What is anesthesia?
Anesthesia is a way to control pain during a surgery or procedure by using medicine called anesthetics. It can help control your breathing, blood pressure, blood flow, and heart rate and rhythm.
Anesthesia may be used to:
Other medicines may be used along with anesthesia, such as ones to help you relax or to reverse the effects of anesthesia.
What are the types of anesthesia?
What determines the type of anesthesia used?
The type of anesthesia used depends on several things:
Your doctor or nurse may prefer one type of anesthesia over another for your surgery. In some cases, your doctor or nurse may let you choose which type to have. Sometimes, such as in an emergency, you don't get to choose.
What are the risks and complications of anesthesia?
Major side effects and other problems of anesthesia aren't common, especially in people who are in good health. But all anesthesia has some risk.
For example, high doses of local and regional anesthetic can go into the rest of the body and affect your breathing, heartbeat, or blood pressure. Some people get headaches after spinal anesthesia.
Your specific risks depend on the type of anesthesia you get, your age, your health, and how you respond to the medicines used. Some health problems, such as heart or lung disease, increase your chances of problems from anesthesia. Taking certain medicines, smoking, drinking alcohol, and using illegal drugs can also increase your chance of problems.
Your doctor or nurse will talk with you about the best type for you and will review risks, benefits, and other choices.
How can you prepare for anesthesia?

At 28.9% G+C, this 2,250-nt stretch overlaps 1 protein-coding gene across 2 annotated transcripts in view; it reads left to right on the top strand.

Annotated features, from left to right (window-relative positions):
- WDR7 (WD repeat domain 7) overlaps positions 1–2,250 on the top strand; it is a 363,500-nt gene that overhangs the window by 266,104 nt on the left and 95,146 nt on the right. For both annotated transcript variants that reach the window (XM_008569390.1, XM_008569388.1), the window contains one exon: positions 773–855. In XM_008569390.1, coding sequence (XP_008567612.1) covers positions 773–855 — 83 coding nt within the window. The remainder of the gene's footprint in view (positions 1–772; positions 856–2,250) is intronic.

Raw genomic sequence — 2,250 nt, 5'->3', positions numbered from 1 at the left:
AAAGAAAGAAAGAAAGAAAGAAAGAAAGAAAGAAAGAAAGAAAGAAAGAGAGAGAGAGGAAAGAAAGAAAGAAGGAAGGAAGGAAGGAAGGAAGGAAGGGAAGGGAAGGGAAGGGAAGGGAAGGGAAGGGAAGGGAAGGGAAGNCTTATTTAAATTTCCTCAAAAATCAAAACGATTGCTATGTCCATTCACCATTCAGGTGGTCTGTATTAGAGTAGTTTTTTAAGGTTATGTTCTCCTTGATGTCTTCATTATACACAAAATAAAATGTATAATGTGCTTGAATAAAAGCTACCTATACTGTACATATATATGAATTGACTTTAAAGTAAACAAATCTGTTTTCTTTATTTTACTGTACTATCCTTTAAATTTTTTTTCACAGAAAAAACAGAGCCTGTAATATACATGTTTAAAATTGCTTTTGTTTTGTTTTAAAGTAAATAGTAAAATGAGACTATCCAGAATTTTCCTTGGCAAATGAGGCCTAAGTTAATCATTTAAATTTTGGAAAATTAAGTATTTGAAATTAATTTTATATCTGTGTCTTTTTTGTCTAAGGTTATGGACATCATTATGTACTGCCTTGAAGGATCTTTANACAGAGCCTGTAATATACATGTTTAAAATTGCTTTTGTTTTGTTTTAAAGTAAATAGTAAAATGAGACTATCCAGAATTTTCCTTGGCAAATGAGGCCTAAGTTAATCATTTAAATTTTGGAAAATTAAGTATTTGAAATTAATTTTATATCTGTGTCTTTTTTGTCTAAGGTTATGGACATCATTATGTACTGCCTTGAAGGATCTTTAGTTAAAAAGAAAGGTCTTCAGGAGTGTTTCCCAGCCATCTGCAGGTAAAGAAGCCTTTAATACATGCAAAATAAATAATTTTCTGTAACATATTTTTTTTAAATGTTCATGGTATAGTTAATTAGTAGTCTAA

Your surgeon may let you know what to do the night before and the day of the procedure. Here are some tips to help you prepare:
If your child is having surgery or a procedure, you can help him or her prepare. Let your child know what to expect. Be honest if he or she might feel pain. Be sure to tell your child that you will be close by.
What happens while you're under anesthesia and when you recover?
Before and during surgery, an anesthesiologist or a nurse anesthetist will take charge of your comfort and safety. He or she will give you the anesthesia and closely monitor you. This means he or she will check your blood pressure, breathing, heart rate, and other vital body functions throughout the surgery. During surgery, the anesthesia specialist also will continue to give anesthesia to keep you free of pain.
When the procedure is complete, you will stop getting the medicine. How quickly the anesthesia wears off depends on the anesthetics and other medicines used and on your response to the medicines.
After surgery, you will be taken to the recovery room. A nurse will check your vital signs and any bandages and ask about how much pain you have. If you are in pain, don't be afraid to say so.
Some effects of anesthesia may last for many hours after surgery.
For minor surgeries, you may go home the same day. If surgery is more complicated, you may have to move to a hospital room to continue your recovery. If you stay in the hospital, your doctor or nurse will visit you to check on your recovery and answer any questions you have.
eMedicineHealth Medical Reference from Healthwise
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